On my last night in San Diego, I cooked dinner in Jess’s mother’s kitchen one last time.  I made a vegan meal for us, including half a dozen produce varietals.  I used a recipe for butternut squash “quesadillas” and black beans that I picked up when I trained in Seattle last March and stayed with Katherine Robinson.  With this final dinner, I made use of the rest of our produce from when Jess took me to the PB Farmers Market.


Butternut Squash “Quesadillas” – serves 4

Butternut squash is so flavorful that you do not even need to add cheese to your tortilla!

You will need: IMG_2218

  1. 1 large butternut squash, chopped (see below)
  2. 1 1/2 T olive oil
  3. salt
  4. pepper
  5. 14.5 oz can black beans
  6. 1 small yellow onion, chopped
  7. 4 tortillas
  8. 1 avocado, sliced
  9. your favorite salsa for serving


  1. Microwave your butternut squash for 2-3 minutes, with the skin on.  This will make it much easier to remove the skin. Allow several minutes for squash to cool before handling. When squash has cooled, chop into bite-sized chunks.
  2. Heat 1 T olive oil in a large pan over medium heat.
  3. Add butternut squash chunks and ½ cup of water, cover.
  4. Cook for 5-8 minutes or until squash begins to soften.
  5. Meanwhile, add 1/2 T olive oil to a pan over medium heat.  Add chopped onions and sauté for about 2 minutes, just until the onions begin to turn translucent.  Add black beans and stir to heat.
  6. Mash the squash with the back of your spoon, until about half of the chunks are completely smooth. You will want to retain some squash-chunk texture to enjoy in your tortilla.
  7. Remove squash and beans from heat.
  8. Serve with tortillas and avocado slices, with beans and salsa on the side.



Colorful Cauliflower Sides – serves 3-4

The cauliflower at the farmers market was so vibrant that we could not choose just one variety! I had three cauliflower heads, and wanted to retain their original flavors for accurate comparison, so I decided to keep my preparation simple. I roasted the green cauliflower, steamed the purple and mashed the orange. The orange cauliflower claimed to taste cheesy, and is otherwise known as cheddar cauliflower, so I knew I would not need to add much to make a satisfying mashed-potato alternative.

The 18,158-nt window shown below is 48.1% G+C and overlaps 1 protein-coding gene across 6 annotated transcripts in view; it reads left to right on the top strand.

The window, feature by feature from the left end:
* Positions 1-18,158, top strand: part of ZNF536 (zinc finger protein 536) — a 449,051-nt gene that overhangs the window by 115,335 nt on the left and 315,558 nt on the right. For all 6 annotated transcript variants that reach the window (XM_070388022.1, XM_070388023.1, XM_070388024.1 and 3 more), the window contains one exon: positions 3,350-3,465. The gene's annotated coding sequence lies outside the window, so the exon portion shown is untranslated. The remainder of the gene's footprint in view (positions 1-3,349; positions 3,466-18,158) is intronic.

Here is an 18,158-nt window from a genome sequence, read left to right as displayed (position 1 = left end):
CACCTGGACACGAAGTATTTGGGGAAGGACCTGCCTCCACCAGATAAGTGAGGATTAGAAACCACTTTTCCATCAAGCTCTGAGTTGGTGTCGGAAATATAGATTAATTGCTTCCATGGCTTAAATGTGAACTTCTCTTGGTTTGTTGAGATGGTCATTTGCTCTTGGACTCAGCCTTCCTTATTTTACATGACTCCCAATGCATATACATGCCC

You will need:


  1. 1 head of green cauliflower
  2. 1 large garlic clove, chopped
  3. ½ T olive oil
  4. 3 t black pepper
  5. 1 head of purple cauliflower
  6. 1 t salt
  7. 1 head of orange cauliflower


  1. Preheat your oven to 400 degrees.
  2. Chop green cauliflower heads. Chop garlic clove into large chunks.
  3. Arrange cauliflower and garlic in a single layer on a baking sheet, coating with olive oil and 1 t black pepper.
  4. Roast for 15 to 20 minutes, or until the tops of the cauliflower pieces have begun to brown.
  5. Meanwhile, chop both the purple and orange cauliflower heads.
  6. Arrange orange and purple cauliflower into two separate pots on the stove, set to steam for 5 to 7 minutes. Check tenderness. When the purple cauliflower is tender, remove from heat and sprinkle with ½ t salt and 1 t black pepper.
  7. Steam orange cauliflower for a few additional minutes, until it is soft enough to mash with a spoon. For a smoother consistency, like mashed potatoes, transfer cauliflower to a food processor and blend for a minute before adding spices and butter, if desired. For this recipe, mash cauliflower with a spoon and then add ½ t salt and 1 t black pepper.


Pollan, Michael. Food Rules: An Eater’s Manual. New York: Penguin, 2009. Print.

Pollan, Michael. In Defense of Food: An Eater’s Manifesto. New York: Penguin, 2008. Print.

Pollan, Michael. The Omnivore’s Dilemma: A Natural History of Four Meals. New York: Penguin, 2006. Print.